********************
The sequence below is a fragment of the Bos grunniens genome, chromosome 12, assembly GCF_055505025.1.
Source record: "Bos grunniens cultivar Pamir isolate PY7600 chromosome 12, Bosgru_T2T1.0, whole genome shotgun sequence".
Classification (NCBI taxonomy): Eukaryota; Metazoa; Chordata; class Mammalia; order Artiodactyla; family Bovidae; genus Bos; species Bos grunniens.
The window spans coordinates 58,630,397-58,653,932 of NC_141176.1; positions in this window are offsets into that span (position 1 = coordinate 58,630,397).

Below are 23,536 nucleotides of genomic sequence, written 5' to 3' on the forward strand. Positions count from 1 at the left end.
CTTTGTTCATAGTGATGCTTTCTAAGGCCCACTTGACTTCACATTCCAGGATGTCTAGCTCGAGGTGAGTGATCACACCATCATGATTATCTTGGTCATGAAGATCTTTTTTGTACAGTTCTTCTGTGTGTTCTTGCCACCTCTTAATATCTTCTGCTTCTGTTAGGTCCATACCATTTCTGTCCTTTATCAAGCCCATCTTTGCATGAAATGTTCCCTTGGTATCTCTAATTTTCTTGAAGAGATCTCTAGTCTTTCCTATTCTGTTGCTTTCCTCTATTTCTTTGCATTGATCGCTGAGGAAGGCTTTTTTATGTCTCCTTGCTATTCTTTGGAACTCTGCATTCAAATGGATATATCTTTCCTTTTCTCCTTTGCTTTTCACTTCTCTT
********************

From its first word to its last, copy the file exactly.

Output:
The sequence below is a fragment of the Bos grunniens genome, chromosome 12, assembly GCF_055505025.1.
Source record: "Bos grunniens cultivar Pamir isolate PY7600 chromosome 12, Bosgru_T2T1.0, whole genome shotgun sequence".
Classification (NCBI taxonomy): Eukaryota; Metazoa; Chordata; class Mammalia; order Artiodactyla; family Bovidae; genus Bos; species Bos grunniens.
The window spans coordinates 58,630,397-58,653,932 of NC_141176.1; positions in this window are offsets into that span (position 1 = coordinate 58,630,397).

Below are 23,536 nucleotides of genomic sequence, written 5' to 3' on the forward strand. Positions count from 1 at the left end.
CTTTGTTCATAGTGATGCTTTCTAAGGCCCACTTGACTTCACATTCCAGGATGTCTAGCTCGAGGTGAGTGATCACACCATCATGATTATCTTGGTCATGAAGATCTTTTTTGTACAGTTCTTCTGTGTGTTCTTGCCACCTCTTAATATCTTCTGCTTCTGTTAGGTCCATACCATTTCTGTCCTTTATCAAGCCCATCTTTGCATGAAATGTTCCCTTGGTATCTCTAATTTTCTTGAAGAGATCTCTAGTCTTTCCTATTCTGTTGCTTTCCTCTATTTCTTTGCATTGATCGCTGAGGAAGGCTTTTTTATGTCTCCTTGCTATTCTTTGGAACTCTGCATTCAAATGGATATATCTTTCCTTTTCTCCTTTGCTTTTCACTTCTCTT